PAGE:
Bill Grier on Sports Betting Operation Charges Faced By Brandon Johnson And Other Torreros: “It just makes me sick.”

Bill Grier on Sports Betting Operation Charges Faced By Brandon Johnson and Other Torreros: “It just makes me sick.”

It’s the worst nightmare of not just the school but the entire NCAA.  Brandon Johnson, a former University of San Diego star basketball player, as well as another former player and a former assistant coach were all charged with running a sports betting operation to fix the outcome of college hoops games, federal authorities said Monday.  Johnson, who finished his career with the Toreros  as the school’s all-time leading scorer, is the biggest name charged. Authorities did not immediately comment on how they believed the business was run, and the extent of the scheme including the number of games fixed, is still apparently unclear. USD hoops coach, Bill Grier, is caught in the middle of the sordid mess. Though not in any way involved or aware of the operation, Grier is now forced to play clean up after the fact and to answer questions about how this could have possibly gone on under his watch. Awful stuff.Grier joined The Drive on XTRA Sports San Diego to talk about how he’s doing emotionally and psychologically after news of this broke, the support he’s received from the school’s administration so far, what it was like being woken up by the feds in the early morning hours, if he’s had a chance to speak with Brandon Johnson, how the NCAA puts together a powerful and comprehensive video presentation about gambling for all student athletes, and how a small part of him is still holding out hope that these allegations aren’t true.

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On how he’s doing:

“Well, you know, when your world gets turned upside down, I’m doing my best to bounce back. I started to get to a point, and it started mid-week last week of getting my head up and mainly get our guys re-focused on their school and workouts. And I think that’s helped me a lot. Our guys and kids in general, they’re a little more resilient and bounce back quicker from things. And I’ve kind of fed off them. We’ve talked about it a lot and we’re going to get through the best we can. I think our guys have done a great job.”

On the support he’s received from the university’s administration:

“Well it’s been huge. Like I said at the press conference, it’s comforting to have that support of your president and your athletic director. But I think the same thing with Ky (Snyder) and certainly with President Lyons. Ky has been supportive throughout my whole tenure, but at the first of this year, mid-way through the year, and at the end of the year. And we had a difficult season. I think one of the things he feels good about is he sees our young guys and he knows that we’re going to get this in the right direction. And they know what my character is like, and I think that’s why they’ve supported me through this whole thing.”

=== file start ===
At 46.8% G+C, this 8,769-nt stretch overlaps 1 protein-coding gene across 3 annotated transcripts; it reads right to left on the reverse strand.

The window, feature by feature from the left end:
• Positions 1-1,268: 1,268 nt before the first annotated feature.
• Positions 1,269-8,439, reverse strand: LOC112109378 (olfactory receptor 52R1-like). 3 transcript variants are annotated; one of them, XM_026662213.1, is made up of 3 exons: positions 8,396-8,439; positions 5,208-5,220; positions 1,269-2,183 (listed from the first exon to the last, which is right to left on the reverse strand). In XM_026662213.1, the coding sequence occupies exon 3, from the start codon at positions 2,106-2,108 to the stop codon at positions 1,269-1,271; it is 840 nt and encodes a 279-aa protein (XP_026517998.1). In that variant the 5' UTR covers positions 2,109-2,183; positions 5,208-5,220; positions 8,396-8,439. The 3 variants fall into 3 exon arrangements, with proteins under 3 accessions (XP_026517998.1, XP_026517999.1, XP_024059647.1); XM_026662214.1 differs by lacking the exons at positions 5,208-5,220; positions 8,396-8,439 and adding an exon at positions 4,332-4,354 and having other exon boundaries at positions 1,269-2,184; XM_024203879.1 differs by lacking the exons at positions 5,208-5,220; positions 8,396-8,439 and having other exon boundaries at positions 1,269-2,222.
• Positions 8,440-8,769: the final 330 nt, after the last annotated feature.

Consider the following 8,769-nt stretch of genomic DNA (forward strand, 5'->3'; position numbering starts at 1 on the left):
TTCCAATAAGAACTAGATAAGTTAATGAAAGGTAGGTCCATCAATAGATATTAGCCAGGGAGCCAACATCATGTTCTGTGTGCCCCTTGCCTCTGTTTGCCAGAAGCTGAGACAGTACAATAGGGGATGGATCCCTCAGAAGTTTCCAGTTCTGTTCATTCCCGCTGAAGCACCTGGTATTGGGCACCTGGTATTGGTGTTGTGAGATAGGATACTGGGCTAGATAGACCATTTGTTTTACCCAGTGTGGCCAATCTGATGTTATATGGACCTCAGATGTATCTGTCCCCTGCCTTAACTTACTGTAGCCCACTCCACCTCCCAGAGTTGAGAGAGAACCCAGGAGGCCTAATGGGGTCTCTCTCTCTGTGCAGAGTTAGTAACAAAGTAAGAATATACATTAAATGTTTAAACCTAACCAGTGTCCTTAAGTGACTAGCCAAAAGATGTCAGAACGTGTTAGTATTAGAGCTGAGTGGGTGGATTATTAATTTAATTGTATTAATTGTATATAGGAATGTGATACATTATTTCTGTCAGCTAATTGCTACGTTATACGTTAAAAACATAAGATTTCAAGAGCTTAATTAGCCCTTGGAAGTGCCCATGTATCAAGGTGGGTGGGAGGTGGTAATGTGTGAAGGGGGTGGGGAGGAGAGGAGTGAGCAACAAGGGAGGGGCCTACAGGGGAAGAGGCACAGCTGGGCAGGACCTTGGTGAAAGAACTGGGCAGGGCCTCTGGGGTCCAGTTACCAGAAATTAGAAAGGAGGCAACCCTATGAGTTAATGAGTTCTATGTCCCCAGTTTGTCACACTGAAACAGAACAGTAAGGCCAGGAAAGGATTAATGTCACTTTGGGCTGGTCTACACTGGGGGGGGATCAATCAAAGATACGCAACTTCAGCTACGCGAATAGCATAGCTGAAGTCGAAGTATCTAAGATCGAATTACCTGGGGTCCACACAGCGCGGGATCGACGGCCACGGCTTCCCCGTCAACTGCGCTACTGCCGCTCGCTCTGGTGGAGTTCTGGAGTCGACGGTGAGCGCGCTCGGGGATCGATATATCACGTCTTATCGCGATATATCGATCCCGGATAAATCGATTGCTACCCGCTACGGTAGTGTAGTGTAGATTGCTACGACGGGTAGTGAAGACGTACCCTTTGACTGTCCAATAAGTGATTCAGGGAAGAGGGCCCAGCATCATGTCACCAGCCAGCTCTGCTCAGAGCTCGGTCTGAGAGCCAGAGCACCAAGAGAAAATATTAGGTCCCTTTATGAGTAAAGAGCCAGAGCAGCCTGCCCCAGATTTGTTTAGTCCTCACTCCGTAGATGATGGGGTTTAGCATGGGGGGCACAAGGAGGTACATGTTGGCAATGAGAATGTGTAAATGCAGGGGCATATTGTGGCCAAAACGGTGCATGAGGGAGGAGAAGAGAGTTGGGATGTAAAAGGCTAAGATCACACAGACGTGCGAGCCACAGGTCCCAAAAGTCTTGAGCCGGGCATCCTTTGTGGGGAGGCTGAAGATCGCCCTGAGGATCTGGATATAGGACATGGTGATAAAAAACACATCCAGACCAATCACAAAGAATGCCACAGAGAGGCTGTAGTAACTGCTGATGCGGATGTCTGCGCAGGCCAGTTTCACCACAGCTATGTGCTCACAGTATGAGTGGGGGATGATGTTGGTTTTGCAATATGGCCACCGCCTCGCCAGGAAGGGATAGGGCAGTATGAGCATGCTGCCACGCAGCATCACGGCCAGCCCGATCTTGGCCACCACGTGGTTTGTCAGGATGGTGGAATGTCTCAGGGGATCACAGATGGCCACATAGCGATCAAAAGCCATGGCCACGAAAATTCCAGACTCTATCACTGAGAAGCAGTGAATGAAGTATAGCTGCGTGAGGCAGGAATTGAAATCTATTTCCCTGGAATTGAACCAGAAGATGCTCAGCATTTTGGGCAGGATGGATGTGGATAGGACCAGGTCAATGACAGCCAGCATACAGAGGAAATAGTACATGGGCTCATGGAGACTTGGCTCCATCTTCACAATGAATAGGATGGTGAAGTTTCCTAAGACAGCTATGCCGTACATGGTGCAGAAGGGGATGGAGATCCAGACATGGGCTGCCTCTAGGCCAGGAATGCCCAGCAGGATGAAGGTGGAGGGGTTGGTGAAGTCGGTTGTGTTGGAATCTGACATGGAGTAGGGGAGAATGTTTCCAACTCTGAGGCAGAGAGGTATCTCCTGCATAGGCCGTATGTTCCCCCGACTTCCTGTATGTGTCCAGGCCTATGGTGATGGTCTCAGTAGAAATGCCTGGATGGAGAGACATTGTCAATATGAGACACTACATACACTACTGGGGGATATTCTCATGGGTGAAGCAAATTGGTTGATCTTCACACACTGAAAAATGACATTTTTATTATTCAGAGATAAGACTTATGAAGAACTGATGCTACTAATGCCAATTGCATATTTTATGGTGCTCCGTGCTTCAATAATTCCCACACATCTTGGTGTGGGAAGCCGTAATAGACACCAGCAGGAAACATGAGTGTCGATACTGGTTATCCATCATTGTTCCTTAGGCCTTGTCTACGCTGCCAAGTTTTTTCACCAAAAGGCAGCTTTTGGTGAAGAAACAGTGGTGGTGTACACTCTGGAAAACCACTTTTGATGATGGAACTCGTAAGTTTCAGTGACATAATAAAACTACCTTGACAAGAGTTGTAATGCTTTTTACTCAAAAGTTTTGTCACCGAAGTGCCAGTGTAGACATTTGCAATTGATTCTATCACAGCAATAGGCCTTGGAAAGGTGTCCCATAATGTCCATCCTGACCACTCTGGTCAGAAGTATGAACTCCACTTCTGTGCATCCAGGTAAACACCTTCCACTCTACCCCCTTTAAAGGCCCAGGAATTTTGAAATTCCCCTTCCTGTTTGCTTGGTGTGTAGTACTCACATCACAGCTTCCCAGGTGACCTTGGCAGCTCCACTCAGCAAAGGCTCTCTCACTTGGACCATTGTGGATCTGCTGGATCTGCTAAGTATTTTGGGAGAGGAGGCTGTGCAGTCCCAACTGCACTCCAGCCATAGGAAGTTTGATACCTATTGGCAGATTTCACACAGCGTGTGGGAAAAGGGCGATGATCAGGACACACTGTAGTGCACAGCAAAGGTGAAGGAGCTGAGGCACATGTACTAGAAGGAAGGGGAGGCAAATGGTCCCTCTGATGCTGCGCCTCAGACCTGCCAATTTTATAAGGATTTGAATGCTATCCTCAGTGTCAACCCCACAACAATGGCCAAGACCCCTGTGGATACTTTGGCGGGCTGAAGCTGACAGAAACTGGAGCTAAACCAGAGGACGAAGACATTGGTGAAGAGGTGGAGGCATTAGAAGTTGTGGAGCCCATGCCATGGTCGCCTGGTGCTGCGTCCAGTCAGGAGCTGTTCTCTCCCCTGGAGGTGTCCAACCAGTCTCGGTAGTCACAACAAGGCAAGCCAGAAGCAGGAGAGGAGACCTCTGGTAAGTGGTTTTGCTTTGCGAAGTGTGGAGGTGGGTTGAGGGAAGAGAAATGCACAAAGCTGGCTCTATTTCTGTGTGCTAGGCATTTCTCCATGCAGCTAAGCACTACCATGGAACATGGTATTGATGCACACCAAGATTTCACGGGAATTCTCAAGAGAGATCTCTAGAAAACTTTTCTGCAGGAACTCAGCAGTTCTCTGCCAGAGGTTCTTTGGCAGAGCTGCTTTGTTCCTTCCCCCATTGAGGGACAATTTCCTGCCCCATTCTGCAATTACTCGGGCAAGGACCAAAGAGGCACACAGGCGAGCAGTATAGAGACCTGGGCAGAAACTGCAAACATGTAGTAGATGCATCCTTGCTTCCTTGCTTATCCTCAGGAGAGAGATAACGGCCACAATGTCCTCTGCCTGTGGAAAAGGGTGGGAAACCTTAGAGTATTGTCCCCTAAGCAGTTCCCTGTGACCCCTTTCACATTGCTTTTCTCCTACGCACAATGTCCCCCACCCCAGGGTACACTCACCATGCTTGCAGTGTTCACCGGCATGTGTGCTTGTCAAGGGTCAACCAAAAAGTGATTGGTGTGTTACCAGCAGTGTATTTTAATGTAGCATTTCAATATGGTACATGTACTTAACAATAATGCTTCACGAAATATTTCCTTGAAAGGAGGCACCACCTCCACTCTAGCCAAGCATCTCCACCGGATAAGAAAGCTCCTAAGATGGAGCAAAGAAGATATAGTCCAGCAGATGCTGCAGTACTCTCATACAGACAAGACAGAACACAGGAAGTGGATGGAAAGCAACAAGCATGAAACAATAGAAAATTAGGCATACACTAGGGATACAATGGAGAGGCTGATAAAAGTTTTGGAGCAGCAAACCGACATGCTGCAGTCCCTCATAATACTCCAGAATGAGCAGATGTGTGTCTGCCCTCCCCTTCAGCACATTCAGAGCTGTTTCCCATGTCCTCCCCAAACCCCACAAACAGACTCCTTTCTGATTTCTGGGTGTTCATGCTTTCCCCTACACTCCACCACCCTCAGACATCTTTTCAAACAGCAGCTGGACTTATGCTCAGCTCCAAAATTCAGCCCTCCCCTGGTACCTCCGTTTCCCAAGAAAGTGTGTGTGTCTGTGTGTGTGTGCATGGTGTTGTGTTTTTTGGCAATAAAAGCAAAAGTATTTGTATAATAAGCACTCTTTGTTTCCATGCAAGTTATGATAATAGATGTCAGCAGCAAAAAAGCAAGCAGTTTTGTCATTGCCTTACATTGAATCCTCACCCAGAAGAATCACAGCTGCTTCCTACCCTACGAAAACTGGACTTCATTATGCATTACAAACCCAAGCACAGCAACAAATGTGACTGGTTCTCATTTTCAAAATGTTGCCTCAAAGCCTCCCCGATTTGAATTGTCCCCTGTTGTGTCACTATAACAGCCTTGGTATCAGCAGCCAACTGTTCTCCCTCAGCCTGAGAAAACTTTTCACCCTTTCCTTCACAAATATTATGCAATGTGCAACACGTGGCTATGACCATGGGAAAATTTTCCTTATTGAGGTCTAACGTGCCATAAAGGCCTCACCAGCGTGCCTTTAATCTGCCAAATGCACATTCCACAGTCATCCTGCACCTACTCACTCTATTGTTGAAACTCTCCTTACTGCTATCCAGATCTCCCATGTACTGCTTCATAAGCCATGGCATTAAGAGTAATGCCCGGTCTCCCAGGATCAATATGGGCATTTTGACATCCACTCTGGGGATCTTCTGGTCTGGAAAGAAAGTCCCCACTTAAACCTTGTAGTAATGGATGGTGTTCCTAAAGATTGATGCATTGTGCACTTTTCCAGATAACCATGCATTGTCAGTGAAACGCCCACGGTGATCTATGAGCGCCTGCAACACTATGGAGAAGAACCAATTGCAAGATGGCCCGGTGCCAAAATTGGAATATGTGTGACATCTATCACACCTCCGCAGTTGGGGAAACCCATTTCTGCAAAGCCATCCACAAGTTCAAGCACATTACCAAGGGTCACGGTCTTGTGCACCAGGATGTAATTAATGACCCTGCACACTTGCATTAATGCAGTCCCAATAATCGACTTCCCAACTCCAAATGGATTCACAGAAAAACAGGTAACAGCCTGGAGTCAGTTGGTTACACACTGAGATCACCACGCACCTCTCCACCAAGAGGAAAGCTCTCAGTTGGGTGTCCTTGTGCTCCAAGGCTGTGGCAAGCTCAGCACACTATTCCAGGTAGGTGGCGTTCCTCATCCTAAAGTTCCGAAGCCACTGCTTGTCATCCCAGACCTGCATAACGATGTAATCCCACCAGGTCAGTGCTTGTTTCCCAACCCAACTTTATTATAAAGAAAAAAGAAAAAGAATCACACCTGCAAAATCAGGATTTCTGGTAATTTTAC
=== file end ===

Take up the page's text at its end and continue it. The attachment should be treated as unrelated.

On what the feeling was like being woken up by the feds with this news:

“Well let me ask you — how would you feel if the FBI came to your door at 6:30 in the morning. I was in shock, I mean, and even though it was early in the morning and I was awake and all that and up, it’s still unsettling. But they were very professional, and I guess as cordial as they could be given the circumstances. But  yeah, it rattled your cage pretty hard.”

If he’s had a chance to speak with Brandon Johnson:

“You know, I haven’t talked to him, no. Would I like to down the road? Sure. I want to see how this investigation plays out, and if indeed this stuff is true, before I jump to a conclusion on anything with him. But if it is indeed true, I’m devastated by it and I’d feel betrayed. Myself and a lot of people at that university did a lot to help him through his career, through his academic career, all of that. It would just be so sad if these allegations are indeed proven true. It just makes me sick.”

If there’s an official NCAA symposium about this stuff or is it just him trying to educate his players about matters like this:

“No, it’s official. Like for example, with the gambling, we watch a video that’s put together by the NCAA. It’s 45 minutes to an hour long, and it’s pretty powerful, it really is. We discuss it. Our athletic department staff discusses it with them. So it’s not just me up there speaking my mind and thoughts on the subject, it’s a very, very powerful video presentation that the NCAA puts out that we do every year with them. And we talk to them about this stuff. So…”

If he’s holding out hope that these allegations aren’t true:

“I guess until it’s in a court of law, I mean, I thought the American justice system was innocent until proven guilty. I don’t want to get into a philosophical discussion, I guess in my mind, I just keep praying that this isn’t going to be the case with Brandon and whatever. Now maybe that’s extreme wishful thinking, but as I said, this whole thing is sad. And if it is indeed proven true, it’s just a sad, sad situation for a guy that’s obviously made some really, really poor decisions. That’s just the way I feel. I can’t count the number of emotions I’ve gone through on this again. It’s going to take time this investigation, you don’t know how long it’s going to go. And I’m not really privy to any information. So I just don’t know how this thing is going.”

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